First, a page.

The owner of TV’s Hallmark Channel on Sunday reversed a decision to ban a commercial depicting a same-sex wedding, suggesting that it was not in keeping with the company’s well-known slogan, “When you care enough to send the very best.”
Earlier this week, Hallmark Channel decided to reject an ad from online-weddings firm Zola which showed two women getting married pondering how their wedding might have improved with the use of Zola’s services. The company cited a desire to avoid controversy, and a conservative advocacy organization, One Million Moms, had already started a petition urging the cable outlet to remove the ad from its schedule.
“The Hallmark Channel will be reaching out to Zola to reestablish our partnership and reinstate the commercials,” said Mike Perry, president and CEO of Hallmark Cards, which controls Crown Media Networks, the parent company of Hallmark Channel, in a prepared statement. “Across our brand, we will continue to look for ways to be more inclusive and celebrate our differences.” He acknowledged the ban had caused “hurt and disappointment.”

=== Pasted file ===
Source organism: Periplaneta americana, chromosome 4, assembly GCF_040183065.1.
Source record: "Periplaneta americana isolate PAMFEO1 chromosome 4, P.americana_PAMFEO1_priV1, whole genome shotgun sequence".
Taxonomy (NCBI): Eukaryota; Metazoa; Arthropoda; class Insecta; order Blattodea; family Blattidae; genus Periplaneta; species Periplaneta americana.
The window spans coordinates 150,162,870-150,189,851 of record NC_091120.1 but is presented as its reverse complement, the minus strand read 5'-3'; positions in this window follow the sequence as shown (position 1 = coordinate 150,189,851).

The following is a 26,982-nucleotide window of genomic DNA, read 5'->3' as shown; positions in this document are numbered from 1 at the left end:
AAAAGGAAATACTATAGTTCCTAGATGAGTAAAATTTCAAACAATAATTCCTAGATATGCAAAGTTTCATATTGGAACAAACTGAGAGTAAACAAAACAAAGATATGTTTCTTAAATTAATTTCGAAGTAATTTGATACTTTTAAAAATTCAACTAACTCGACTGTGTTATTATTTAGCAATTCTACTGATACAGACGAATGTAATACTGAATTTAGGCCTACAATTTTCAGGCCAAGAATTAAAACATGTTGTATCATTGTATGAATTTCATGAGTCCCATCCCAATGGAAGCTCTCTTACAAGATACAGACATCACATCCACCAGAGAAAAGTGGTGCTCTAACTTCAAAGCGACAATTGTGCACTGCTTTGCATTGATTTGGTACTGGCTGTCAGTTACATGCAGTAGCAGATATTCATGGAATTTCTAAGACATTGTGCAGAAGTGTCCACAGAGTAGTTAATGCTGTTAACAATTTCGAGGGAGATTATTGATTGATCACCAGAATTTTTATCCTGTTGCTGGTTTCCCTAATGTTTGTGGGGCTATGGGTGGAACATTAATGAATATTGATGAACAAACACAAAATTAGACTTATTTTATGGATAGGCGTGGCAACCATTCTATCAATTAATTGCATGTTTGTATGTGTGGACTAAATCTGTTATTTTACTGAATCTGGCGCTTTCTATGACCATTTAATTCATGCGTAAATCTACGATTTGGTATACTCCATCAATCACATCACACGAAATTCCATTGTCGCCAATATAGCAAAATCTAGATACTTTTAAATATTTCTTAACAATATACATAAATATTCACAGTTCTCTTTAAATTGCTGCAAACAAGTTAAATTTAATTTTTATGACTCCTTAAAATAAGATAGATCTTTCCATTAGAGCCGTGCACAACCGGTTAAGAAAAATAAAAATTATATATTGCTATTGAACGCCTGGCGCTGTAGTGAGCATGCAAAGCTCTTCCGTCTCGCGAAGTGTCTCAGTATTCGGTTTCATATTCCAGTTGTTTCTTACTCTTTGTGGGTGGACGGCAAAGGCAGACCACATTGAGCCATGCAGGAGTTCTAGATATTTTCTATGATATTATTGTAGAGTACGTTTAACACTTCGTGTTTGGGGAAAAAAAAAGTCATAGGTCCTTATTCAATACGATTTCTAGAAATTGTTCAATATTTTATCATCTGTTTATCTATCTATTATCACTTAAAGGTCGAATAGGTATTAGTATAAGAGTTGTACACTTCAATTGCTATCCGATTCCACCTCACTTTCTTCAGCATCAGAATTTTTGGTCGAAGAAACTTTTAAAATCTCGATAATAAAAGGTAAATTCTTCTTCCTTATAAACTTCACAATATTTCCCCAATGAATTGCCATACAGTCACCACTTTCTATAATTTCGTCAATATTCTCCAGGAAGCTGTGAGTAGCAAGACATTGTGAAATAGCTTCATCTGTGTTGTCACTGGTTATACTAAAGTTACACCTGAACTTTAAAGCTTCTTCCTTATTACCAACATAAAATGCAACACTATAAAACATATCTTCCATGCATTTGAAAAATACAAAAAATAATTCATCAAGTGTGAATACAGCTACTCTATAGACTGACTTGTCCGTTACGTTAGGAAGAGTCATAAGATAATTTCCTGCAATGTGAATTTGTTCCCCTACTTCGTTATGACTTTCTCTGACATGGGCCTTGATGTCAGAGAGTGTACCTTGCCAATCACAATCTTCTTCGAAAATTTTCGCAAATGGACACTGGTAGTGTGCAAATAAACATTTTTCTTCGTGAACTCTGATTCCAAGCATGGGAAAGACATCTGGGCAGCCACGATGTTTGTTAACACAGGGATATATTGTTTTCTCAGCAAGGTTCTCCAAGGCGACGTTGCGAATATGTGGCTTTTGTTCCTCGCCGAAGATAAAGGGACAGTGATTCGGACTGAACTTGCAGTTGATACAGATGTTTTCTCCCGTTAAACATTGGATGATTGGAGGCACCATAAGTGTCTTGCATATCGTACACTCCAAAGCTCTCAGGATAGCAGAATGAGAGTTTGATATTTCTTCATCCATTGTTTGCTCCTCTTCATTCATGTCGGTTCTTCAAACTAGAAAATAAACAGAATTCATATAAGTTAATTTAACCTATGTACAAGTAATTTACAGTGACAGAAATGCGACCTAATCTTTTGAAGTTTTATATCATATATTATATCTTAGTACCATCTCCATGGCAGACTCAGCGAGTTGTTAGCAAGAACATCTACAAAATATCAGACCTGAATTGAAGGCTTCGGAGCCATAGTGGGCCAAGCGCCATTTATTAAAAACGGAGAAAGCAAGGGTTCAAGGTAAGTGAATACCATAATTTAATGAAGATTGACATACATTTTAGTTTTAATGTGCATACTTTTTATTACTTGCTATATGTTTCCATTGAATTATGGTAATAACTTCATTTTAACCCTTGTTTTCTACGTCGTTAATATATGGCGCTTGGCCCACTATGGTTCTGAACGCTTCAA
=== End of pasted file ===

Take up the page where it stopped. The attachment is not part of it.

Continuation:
The imbroglio threatened to overwhelm one of the Hallmark Channel’s biggest programming moments – a broad array of holiday-themed movies that attract broad audiences and the advertisers who wish to cultivate their disposable income. On Saturday night, Walt Disney’s Freeform cable network posted a message on Twitter saying that it would be happy to run Zola’s commercials. TV host and comedienne Ellen DeGeneres questioned the decision on social media and the news was lampooned by NBC’s “Saturday Night Live” last night with a sketch in which a Hallmark Channel game-show host urged viewers to “stay straight out there.”
One critic who had excoriated Hallmark for its earlier rejection praised the company’s new stance. “The Hallmark Channel’s decision to correct its mistake sends an important message to LGBTQ people and represents a major loss for fringe organizations, ” said Sarah Kate Ellis, CEO of GLAAD. “LGBTQ people are, and will continue to be a part of advertisements and family programming and that will never change.”
TV networks regularly rush to take in holiday advertising, but Zola’s ad is the second in recent weeks to spark debate. A holiday commercial from Peloton, the online fitness company, launched criticism after some consumers took to social media to complain about the ad. Critics suggested the commercial, which depicted a fit woman using a Peloton bike her husband gave her as a gift, was being placed under pressure by her spouse to stay trim.